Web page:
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The Golden Ass

By Lucius Apuleius All Rights Reserved ©

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Dedication

To the Right Honourable and Mighty Lord, THOMAS EARLE OF SUSSEX, Viscount Fitzwalter, Lord of Egremont and of Burnell, Knight of the most noble Order of the Garter, Iustice of the forrests and Chases from Trent Southward; Captain of the Gentleman Pensioners of the House of the QUEENE our Soveraigne Lady.

After that I had taken upon me (right Honourable) in manner of that unlearned and foolish Poet, Cherillus, who rashly and unadvisedly wrought a big volume in verses, of the valiant prowesse of Alexander the Great, to translate this present booke, contayning the Metamorphosis of Lucius Apuleius; being mooved thereunto by the right pleasant pastime and delectable matter therein; I eftsoones consulted with myself, to whom I might best offer so pleasant and worthy a work, devised by the author, it being now barbarously and simply framed in our English tongue. And after long deliberation had, your honourable lordship came to my remembrance, a man much more worthy, than to whom so homely and rude a translation should be presented. But when I again remembred the jesting and sportfull matter of the booke, unfit to be offered to any man of gravity and wisdome, I was wholly determined to make no Epistle Dedicatory at all; till as now of late perswaded thereunto by my friends, I have boldly enterprised to offer the same to your Lordship, who as I trust wil accept the same, than if it did entreat of some serious and lofty matter, light and merry, yet the effect thereof tendeth to a good and vertuous moral, as in the following Epistle to the reader may be declared. For so have all writers in times past employed their travell and labours, that their posterity might receive some fruitfull profit by the same. And therfore the poets feined not their fables in vain, considering that children in time of their first studies, are very much allured thereby to proceed to more grave and deepe studies and disciplines, whereas their mindes would quickly loath the wise and prudent workes of learned men, wherein in such unripe years they take no spark of delectation at all. And not only that profit ariseth to children by such feined fables, but also the vertues of men are covertly thereby commended, and their vices discommended and abhorred. For by the fable of Actaeon, where it is feigned that he saw Diana washing her selfe in a well, hee was immediately turned into an Hart, and so was slain of his own Dogs; may bee meant, That when a man casteth his eyes on the vain and soone fading beauty of the world, consenting thereto in his minde, hee seemeth to bee turned into a brute beast, and so to be slain by the inordinate desire of his owne affects. By Tantalus that stands in the midst of the floud Eridan, having before him a tree laden with pleasant apples, he being neverthelesse always thirsty and hungry, betokeneth the insatiable desires of covetous persons. The fables of Atreus, Thiestes, Tereus and Progne signifieth the wicked and abhominable facts wrought and attempted by mortall men. The fall of Icarus is an example to proud and arrogant persons, that weeneth to climb up to the heavens. By Mydas, who obtained of Bacchus, that all things which he touched might be gold, is carped the foul sin of avarice. By Phaeton, that unskilfully took in hand to rule the chariot of the Sunne, are represented those persons which attempt things passing their power and capacity. By Castor and Pollux, turned into a signe in heaven called Gemini, is signified, that vertuous and godly persons shall be rewarded after life with perpetuall blisse. And in this feined jest of Lucius Apuleius is comprehended a figure of mans life, ministring most sweet and delectable matter, to such as shall be desirous to reade the same. The which if your honourable lordship shall accept ant take in good part, I shall not onely thinke my small travell and labour well employed, but also receive a further comfort to attempt some more serious matter, which may be more acceptable to your Lordship: desiring the same to excuse my rash and bold enterprise at this time, as I nothing doubt of your Lordships goodnesse. To whome I beseech Almighty God to impart long life, with encrease of much honour.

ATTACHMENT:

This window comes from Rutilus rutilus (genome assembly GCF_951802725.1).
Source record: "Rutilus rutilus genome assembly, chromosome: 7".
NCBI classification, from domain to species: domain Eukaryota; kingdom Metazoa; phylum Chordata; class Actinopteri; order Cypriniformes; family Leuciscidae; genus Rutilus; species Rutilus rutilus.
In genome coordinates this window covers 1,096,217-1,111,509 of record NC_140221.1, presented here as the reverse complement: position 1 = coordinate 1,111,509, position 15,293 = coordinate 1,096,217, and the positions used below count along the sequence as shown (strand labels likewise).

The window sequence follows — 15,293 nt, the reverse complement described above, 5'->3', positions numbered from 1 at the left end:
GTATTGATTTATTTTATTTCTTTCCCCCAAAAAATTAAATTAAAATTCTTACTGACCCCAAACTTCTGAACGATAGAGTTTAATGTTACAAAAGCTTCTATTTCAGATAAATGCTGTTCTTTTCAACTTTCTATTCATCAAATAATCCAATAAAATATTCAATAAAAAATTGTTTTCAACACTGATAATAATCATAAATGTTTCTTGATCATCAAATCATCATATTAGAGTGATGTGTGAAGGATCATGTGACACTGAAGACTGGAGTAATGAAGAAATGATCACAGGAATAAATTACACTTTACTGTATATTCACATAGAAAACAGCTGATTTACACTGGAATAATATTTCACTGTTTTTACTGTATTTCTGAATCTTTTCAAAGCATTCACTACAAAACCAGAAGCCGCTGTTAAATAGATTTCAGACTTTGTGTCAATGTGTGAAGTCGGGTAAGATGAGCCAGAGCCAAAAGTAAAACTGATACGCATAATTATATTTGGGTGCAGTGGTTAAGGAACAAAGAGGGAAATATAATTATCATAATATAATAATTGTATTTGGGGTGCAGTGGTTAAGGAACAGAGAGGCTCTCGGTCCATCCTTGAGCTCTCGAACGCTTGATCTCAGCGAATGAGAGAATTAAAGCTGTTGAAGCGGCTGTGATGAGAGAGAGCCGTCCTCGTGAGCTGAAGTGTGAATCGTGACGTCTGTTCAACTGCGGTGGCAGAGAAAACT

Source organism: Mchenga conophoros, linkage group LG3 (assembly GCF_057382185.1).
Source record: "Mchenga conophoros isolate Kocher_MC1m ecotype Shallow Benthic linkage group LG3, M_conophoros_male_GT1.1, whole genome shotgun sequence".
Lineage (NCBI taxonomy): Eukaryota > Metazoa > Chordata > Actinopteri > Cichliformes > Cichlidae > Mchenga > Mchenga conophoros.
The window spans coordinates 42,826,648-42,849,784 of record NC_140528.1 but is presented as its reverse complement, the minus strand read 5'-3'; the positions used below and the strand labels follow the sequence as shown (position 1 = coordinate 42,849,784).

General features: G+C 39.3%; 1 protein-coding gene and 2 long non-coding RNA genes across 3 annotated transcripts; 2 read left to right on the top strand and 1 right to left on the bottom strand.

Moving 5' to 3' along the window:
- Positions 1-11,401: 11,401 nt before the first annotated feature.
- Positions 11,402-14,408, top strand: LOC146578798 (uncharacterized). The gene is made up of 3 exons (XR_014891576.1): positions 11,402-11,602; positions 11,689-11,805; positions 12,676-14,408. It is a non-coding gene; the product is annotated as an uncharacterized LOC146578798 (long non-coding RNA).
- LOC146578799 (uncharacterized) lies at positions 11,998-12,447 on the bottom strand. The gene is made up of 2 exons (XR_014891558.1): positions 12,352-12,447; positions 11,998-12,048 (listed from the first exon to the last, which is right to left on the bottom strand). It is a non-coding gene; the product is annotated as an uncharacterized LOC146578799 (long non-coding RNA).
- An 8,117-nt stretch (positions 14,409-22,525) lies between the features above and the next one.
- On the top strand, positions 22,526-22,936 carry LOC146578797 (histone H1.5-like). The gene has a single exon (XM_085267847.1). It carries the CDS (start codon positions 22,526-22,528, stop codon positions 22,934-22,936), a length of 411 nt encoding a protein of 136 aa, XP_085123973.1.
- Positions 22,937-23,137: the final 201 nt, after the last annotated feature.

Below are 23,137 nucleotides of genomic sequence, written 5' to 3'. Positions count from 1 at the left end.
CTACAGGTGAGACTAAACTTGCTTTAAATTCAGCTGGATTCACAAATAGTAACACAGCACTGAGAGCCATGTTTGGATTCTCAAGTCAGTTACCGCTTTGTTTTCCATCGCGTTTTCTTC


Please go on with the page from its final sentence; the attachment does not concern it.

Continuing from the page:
From Vniversity Colledge in Oxenforde, the xviij. of September, 1566.

Your Honours most bounden,

WIL. ADLINGTON.

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